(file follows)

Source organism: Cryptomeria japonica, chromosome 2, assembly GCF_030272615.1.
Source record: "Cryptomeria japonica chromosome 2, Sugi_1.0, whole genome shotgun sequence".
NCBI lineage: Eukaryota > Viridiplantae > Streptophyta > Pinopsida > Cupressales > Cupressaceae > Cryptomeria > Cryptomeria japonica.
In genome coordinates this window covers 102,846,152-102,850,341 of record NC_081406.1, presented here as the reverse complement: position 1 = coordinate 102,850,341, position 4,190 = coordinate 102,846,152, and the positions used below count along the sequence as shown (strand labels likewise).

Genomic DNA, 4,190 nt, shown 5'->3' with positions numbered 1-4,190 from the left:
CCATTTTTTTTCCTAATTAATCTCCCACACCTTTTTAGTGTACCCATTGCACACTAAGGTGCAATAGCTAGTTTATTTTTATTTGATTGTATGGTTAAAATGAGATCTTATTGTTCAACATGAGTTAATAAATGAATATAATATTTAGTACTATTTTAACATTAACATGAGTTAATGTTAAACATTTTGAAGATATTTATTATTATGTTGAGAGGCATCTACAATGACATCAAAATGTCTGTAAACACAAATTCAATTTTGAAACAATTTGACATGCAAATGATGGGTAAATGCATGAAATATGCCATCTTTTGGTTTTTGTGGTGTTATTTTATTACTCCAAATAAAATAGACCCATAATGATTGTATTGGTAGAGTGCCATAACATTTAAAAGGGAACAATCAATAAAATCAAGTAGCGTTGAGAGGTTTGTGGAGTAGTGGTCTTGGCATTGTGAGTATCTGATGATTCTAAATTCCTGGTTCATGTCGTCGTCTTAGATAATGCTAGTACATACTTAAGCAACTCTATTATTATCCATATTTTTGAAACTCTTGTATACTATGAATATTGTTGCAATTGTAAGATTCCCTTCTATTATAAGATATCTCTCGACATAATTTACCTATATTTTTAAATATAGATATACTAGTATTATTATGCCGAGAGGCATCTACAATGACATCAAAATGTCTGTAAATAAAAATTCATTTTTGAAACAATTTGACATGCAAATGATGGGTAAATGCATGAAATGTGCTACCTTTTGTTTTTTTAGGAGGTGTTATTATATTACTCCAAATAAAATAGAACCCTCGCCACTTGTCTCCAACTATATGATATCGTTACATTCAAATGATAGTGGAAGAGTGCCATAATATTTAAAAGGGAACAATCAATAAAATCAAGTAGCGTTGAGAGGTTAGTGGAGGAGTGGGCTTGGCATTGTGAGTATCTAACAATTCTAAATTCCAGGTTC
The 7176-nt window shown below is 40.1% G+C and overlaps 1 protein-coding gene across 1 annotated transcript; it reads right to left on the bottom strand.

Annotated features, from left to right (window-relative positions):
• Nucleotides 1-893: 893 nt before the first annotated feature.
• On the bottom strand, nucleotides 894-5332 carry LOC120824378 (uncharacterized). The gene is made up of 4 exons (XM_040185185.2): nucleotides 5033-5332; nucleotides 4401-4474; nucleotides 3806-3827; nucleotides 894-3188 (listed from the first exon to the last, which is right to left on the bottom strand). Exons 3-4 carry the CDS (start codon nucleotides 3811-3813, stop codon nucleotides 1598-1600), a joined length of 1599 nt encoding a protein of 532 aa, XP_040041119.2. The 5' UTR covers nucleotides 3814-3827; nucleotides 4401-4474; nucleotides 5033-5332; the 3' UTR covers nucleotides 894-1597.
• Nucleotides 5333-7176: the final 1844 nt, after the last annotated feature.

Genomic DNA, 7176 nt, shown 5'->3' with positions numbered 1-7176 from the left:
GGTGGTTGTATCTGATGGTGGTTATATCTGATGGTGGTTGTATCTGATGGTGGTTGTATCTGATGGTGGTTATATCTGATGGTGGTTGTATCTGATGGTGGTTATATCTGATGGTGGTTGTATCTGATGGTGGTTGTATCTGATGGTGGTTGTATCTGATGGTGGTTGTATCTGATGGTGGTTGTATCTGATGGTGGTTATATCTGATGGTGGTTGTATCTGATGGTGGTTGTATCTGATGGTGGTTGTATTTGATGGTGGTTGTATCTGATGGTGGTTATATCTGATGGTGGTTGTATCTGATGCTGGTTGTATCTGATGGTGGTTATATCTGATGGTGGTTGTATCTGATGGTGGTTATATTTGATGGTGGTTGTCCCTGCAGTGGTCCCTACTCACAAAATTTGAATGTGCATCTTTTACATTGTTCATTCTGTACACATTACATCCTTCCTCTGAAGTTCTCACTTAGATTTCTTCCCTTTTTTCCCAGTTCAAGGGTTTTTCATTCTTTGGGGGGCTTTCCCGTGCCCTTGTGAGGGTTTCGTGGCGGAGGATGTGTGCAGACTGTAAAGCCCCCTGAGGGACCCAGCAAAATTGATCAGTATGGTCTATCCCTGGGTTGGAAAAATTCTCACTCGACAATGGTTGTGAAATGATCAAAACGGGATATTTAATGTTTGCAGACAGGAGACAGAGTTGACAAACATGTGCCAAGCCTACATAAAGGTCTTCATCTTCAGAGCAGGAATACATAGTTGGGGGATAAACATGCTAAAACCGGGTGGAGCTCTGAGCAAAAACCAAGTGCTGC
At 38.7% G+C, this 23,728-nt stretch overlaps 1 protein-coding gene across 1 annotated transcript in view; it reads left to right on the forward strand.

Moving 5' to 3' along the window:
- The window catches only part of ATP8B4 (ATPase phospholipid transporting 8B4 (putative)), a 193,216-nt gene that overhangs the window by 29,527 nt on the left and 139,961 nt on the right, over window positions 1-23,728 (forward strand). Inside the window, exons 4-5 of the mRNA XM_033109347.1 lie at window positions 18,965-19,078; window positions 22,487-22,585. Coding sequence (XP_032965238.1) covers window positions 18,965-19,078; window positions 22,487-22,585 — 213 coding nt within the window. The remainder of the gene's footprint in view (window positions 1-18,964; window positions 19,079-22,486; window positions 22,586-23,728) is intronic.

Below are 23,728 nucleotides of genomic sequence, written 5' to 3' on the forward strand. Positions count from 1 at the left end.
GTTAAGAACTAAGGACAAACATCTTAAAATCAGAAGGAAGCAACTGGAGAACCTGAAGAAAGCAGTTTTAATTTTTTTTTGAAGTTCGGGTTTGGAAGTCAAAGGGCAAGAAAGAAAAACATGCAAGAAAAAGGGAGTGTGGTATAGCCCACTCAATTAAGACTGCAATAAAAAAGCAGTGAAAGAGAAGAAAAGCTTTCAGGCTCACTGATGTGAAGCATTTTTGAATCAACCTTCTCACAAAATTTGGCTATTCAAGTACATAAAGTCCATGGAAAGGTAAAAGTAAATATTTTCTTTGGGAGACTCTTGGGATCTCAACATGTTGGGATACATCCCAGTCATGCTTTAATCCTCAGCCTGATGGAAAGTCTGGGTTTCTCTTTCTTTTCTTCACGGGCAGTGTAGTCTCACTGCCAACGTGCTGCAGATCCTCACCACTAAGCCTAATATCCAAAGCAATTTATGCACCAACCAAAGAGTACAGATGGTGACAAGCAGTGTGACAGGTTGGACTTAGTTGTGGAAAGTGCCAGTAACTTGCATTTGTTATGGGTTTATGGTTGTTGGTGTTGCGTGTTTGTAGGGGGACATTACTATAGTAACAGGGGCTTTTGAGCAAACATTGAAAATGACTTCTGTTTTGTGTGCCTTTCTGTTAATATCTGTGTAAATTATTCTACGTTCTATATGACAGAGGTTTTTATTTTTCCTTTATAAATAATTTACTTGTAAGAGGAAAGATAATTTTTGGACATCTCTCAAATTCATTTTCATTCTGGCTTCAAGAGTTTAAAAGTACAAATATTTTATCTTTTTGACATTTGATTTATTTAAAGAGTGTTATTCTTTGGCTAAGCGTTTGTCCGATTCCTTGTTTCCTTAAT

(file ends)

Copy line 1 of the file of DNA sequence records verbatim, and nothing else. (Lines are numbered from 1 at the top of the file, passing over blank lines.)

Source organism: Cryptomeria japonica, chromosome 2, assembly GCF_030272615.1.